Les acteurs (2000) is a French movie. Bertrand Blier has directed this movie. Pierre Arditi,Josiane Balasko,Jean-Paul Belmondo,François Berléand are the starring of this movie. It was released in 2000. Les acteurs (2000) is considered one of the best Comedy movie in India and around the world.
A self-conscious and self-referential adventure into the (pretend) lives of legendary actors in Paris.
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_Les Acteurs_ is the absurd story of Jean-Pierre Marielle desperately waiting for a cup of hot water, the story of a conspiracy against actors, the story of aging actors whose careers are slowly less active than they used to be, but a stunning tribute to French actors and their cinema. Supported by a solid reflection about cinema and acting (the fourth wall, the hidden cameras, to play or not to play), the story of this film in which most of those famous actors play their own role (not to be mixed up with living their life in front of the camera - the film is not voyeur) is quite vague, and follows the actors in series of episodes which make the film quite amusing. As André Dussolier quits the film and leaves Josiane Balasko to play his part (great actress, she's hilariously serious especially when, in Dussolier's role, she bitches about herself), as actors run in each other on the street, asking for autographs, as fights and gossip happen, we recognize pastiche of other scenes in which each (or others) have played. Actually, for whoever does not know the actors (most of them being at least in their 50s) or does not know French Cinema, this movie has less interest, since most of the references will be missed, but it will still offer a good track of reflection on aging, on acting, on public life...
This is the kind of film to see relaxed and without any expectations. It is just like a recorded play of theater, although not linear, but with a common message along the way. It is a curious, enjoyable experiment not like any other movie I have seen.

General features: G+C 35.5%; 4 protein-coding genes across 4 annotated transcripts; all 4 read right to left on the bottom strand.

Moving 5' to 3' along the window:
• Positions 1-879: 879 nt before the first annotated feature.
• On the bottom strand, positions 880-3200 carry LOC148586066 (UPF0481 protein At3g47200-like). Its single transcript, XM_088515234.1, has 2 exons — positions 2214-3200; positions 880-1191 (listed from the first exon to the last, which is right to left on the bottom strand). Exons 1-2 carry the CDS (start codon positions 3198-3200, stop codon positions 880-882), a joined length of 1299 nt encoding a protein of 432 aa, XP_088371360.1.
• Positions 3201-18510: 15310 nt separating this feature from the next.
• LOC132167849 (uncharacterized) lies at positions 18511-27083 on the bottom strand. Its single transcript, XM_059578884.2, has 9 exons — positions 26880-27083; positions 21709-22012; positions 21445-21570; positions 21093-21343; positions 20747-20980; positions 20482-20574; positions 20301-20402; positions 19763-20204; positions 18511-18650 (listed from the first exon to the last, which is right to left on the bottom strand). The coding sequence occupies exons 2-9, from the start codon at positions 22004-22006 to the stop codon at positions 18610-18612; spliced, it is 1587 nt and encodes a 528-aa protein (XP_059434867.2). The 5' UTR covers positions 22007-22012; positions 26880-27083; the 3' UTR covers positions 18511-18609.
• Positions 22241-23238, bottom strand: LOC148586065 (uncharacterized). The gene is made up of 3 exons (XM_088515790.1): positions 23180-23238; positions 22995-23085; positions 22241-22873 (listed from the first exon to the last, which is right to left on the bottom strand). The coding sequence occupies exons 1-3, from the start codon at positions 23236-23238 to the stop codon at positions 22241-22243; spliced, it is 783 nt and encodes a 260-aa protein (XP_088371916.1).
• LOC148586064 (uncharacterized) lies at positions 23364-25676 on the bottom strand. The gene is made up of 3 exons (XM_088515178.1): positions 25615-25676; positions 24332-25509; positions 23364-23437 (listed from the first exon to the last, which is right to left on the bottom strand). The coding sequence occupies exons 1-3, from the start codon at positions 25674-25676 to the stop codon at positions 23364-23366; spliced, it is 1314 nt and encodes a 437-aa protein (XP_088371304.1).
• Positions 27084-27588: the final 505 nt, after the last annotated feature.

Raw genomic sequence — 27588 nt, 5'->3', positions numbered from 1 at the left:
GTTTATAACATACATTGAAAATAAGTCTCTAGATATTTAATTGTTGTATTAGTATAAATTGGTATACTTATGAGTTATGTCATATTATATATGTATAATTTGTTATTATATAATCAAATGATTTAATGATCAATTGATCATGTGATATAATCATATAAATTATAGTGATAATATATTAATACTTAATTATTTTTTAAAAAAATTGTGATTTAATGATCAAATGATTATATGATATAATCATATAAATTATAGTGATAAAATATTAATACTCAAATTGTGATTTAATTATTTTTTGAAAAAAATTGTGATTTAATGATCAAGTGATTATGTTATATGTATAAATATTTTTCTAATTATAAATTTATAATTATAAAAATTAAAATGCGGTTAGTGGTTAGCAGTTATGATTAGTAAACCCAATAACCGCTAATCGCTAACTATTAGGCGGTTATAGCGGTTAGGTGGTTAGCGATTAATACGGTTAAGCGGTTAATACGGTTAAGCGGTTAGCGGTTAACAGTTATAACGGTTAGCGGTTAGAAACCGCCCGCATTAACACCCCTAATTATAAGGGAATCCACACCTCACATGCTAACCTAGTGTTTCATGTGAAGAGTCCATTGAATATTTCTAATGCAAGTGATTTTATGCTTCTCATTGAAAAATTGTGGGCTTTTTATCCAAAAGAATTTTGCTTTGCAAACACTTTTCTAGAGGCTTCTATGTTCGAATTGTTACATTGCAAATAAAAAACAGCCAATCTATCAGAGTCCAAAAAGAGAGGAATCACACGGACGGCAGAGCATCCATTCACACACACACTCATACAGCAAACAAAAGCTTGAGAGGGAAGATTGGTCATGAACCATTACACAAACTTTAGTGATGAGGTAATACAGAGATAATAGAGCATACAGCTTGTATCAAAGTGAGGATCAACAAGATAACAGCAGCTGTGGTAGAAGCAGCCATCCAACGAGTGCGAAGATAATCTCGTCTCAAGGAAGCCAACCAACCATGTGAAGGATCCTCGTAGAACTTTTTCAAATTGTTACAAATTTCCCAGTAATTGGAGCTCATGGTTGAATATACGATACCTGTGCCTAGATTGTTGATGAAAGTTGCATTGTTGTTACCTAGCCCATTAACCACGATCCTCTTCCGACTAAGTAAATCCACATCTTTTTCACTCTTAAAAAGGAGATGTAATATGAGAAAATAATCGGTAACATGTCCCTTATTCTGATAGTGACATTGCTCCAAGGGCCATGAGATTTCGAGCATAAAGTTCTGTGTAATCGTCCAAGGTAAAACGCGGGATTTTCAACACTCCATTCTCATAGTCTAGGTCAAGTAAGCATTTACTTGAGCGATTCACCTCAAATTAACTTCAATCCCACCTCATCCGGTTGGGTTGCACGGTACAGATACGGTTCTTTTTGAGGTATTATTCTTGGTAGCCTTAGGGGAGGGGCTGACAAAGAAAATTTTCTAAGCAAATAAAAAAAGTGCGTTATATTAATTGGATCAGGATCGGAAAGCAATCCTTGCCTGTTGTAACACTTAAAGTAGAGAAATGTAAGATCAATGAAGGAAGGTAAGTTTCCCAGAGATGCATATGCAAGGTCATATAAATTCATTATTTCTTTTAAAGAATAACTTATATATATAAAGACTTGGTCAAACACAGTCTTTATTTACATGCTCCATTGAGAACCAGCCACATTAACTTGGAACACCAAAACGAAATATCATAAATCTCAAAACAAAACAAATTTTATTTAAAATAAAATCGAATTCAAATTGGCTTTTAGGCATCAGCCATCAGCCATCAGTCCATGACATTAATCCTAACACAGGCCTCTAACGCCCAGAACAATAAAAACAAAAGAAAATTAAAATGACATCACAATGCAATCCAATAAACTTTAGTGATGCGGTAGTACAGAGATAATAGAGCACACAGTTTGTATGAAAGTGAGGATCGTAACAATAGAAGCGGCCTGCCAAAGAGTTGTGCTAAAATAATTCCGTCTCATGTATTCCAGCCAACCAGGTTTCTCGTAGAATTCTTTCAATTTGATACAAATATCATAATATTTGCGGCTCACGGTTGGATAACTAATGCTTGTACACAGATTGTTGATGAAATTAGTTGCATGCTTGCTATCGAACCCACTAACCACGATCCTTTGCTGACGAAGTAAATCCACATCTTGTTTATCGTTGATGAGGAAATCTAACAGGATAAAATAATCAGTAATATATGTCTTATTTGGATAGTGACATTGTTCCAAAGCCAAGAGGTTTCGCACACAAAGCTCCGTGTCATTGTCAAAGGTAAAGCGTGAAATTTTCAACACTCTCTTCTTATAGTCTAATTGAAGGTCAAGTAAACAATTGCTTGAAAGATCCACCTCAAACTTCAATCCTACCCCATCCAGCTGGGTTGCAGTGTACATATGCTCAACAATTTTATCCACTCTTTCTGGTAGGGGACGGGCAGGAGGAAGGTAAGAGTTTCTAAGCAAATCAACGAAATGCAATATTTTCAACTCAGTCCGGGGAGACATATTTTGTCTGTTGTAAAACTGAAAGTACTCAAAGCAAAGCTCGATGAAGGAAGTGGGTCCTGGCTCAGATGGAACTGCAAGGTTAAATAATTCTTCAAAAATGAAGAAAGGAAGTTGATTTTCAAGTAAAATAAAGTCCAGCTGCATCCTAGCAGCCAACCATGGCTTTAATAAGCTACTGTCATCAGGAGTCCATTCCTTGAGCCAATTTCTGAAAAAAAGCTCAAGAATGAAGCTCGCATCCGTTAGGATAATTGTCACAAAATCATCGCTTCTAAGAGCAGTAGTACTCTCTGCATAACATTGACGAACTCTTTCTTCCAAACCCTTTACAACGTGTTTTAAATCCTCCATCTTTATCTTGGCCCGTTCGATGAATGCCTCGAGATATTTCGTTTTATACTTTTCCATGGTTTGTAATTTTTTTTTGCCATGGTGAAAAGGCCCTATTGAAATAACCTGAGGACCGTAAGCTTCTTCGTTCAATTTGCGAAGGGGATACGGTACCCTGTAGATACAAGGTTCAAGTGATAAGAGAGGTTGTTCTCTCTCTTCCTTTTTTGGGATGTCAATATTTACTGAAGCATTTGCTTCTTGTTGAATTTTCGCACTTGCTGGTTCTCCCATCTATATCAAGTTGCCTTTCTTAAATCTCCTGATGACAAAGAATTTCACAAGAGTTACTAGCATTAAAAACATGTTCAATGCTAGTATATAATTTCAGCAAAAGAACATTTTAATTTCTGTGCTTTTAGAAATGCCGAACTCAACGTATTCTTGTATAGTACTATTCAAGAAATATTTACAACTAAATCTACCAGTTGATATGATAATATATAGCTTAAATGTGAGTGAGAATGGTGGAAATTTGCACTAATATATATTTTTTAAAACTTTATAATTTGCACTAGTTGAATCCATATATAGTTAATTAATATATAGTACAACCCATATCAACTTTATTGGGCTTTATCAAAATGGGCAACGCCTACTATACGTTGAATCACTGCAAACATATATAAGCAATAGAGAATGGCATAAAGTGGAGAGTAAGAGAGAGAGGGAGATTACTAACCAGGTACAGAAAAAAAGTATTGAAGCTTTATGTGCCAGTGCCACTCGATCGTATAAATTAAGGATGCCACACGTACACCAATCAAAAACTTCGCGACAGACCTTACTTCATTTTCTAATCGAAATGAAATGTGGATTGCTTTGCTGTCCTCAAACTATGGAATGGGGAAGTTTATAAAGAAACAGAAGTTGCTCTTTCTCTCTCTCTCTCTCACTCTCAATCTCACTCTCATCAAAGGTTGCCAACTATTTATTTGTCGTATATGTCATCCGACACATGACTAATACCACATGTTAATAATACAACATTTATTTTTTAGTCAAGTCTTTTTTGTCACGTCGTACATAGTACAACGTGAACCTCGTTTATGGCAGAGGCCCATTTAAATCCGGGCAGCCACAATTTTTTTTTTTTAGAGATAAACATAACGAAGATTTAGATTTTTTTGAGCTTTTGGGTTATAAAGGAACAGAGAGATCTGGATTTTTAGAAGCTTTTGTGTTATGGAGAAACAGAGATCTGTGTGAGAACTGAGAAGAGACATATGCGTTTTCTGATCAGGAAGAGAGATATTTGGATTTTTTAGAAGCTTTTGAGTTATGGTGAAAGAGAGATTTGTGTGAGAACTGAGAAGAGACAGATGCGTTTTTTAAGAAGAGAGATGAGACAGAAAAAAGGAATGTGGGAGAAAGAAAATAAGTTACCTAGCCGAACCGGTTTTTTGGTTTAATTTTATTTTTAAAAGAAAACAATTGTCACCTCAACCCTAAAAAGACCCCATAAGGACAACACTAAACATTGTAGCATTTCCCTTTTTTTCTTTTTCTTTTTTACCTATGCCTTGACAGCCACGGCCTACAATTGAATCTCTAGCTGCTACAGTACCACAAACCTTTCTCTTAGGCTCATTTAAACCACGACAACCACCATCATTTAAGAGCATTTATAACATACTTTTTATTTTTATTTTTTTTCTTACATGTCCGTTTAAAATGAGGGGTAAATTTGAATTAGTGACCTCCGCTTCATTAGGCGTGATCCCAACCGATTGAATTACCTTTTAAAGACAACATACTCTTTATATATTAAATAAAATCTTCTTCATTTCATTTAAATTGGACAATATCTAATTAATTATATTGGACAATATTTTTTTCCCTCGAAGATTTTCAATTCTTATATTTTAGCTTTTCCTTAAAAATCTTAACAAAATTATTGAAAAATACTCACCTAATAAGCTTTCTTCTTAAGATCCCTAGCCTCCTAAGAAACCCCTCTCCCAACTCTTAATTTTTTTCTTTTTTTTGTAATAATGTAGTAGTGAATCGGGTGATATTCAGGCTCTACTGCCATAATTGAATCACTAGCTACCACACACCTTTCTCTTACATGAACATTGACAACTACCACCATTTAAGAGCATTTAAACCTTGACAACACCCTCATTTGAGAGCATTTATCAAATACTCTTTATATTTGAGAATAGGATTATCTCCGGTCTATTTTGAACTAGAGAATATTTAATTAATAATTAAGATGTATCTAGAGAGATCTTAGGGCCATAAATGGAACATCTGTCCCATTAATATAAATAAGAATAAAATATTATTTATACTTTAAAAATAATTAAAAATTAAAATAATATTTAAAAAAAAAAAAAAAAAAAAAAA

There's some very clever humour in this film, which is both a parody of and a tribute to actors. However, after a while it just seems an exercise in style (notwithstanding great gags such as Balasko continuing the part of Dussolier, and very good acting by all involved) and I was wondering why Blier made this film. All is revealed in the ending, when Blier, directing Claude Brasseur, gets a phone call from his dad (Bernard Blier) - from heaven, and gets the chance to say how much he misses him. An effective emotional capper and obviously heartfelt. But there isn't really sufficient dramatic tension or emotional involvement to keep the rest of the film interesting throughout it's entire running time. Some really nice scenes and sequences, however, and anyone who likes these 'mosntres sacrés' of the French cinema should get a fair amount of enjoyment out of this film.
... Hawk Heaven for lovers of French cinema and by extension French Screen actors/actresses. At its worst it's an indulgence, actors getting to bitch about other actors, question the validity of acting as a profession at all, etc whilst at its best it's a glorious celebration/send-up of some of the finest actors currently working. From a simple premise - Jean-Pierre Marielle's request for water being ignored in a restaurant - Blier spins off in all directions and allows the cream of French cinema to strut their stuff before the camera even throwing in nods to those no longer around (Jean Gabin, Lino Ventura) including the Director's father, Bernard, one of the great stalwarts of French cinema, from whom he fields a celestial phone call at the end of the film. Discursive and prolix, yes, guilty as charged but also something of a guilty pleasure.
Jean-Pierre Marielle, Andre Dussolier and Jacques Villeret are dining in a restaurant where the first is surprised when the waiter does not bring him the bowl of hot water he had ordered. His friends start to go on about his lack of conviction when makes an order. Jean-Pierre Marielle soon exits, replaced by Claude Rich, whom Andre Dussolier and Jacques Villeret interrogate about his eternal smile... Bertrand Blier scrutinises the existential disarray of his actors through a long succession of crazy sketches, impregnated with cruelty and self-derision. But all this ends up as nothing.